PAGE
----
Philosophical Arguments for Increased Aid to Developing Countries

  • Gabriel Scott Morris College of Arts & Science


The wealth disparity between developed and developing countries has resulted in widespread poverty and frequent support of terrorism in the developing world. However, developed countries have given only tenths of a percent of their respective gross national products recently to close this wealth gap. A better understanding of this situation requires a philosophical inquiry into the moral and practical implications of providing increased aid to developing countries. First, the author argues there is a moral obligation for people in developing countries to increase developing country aid. Second, the author argues that this increase in developing country aid will decrease the cumulative presence of world poverty and will improve the world economy. To emphasize these benefits, the author employs deontological and contemporary analysis techniques in the context of five potential objections to reinforce the need for increased developing country aid.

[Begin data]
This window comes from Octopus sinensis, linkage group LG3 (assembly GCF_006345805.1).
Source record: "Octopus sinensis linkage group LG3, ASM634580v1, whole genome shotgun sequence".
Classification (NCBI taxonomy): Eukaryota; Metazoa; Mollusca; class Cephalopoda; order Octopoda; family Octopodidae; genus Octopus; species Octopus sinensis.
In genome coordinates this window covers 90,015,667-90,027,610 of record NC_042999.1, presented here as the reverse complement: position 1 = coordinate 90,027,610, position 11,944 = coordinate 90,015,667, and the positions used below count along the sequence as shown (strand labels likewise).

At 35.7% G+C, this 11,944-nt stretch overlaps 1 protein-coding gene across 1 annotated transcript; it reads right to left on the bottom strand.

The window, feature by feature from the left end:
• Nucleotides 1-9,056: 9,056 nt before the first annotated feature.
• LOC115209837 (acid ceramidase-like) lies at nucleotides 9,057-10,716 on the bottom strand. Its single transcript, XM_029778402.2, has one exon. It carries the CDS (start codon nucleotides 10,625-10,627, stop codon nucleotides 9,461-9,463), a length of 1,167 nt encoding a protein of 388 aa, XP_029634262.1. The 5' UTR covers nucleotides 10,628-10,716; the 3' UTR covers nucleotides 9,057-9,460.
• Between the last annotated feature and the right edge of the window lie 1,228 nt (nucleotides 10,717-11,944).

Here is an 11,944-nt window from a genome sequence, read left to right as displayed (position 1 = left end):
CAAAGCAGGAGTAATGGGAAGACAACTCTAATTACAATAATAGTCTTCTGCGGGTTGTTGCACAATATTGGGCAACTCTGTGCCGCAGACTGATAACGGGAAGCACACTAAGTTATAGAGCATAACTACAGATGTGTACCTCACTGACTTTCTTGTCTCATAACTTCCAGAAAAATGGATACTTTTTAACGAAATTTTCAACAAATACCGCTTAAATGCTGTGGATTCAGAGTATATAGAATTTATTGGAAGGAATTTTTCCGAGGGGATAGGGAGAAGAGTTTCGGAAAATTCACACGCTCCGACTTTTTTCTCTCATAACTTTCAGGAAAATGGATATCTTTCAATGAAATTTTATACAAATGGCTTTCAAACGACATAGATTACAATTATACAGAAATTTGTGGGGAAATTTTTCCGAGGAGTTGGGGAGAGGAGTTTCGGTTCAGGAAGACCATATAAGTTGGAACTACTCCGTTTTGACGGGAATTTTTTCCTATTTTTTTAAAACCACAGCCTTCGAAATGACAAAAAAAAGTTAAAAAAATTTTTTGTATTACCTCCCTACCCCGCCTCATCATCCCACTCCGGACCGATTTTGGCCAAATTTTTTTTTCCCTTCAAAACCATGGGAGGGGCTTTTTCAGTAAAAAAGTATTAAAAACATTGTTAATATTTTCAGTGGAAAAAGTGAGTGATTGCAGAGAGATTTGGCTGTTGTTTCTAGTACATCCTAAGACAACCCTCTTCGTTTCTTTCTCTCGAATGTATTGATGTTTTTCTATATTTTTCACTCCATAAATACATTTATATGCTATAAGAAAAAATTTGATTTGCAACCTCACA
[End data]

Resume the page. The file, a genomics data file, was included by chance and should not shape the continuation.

Author Biography

Gabriel Scott Morris, College of Arts & Science
Gabriel S. Morris is a first-year student majoring in Philosophy and Neuroscience in the College of Arts & Science. A native of Memphis, Tennessee, he is member of the College Scholar Program with academic interests in professional ethics, social justice issues, and contemporary philosophy. Most recently, Morris served as an editor of the Vanderbilt Hustler campus newspaper and participated in the proceedings of the Undergraduate Honor Council, and the Mock Trial team. He has conducted medical research for the past three years, which he will continue this summer while interning at The Memphis Flyer newspaper.
How to Cite
MORRIS, Gabriel Scott. Philosophical Arguments for Increased Aid to Developing Countries. Vanderbilt Undergraduate Research Journal, [S.l.], v. 1, may 2005. ISSN 1555-788X. Available at: <>. Date accessed: 20 aug. 2019. doi:
Humanities and Social Sciences


Developing Countries; Foreign Aid; Famine; Poverty; Terrorism; Morality; United States; European Union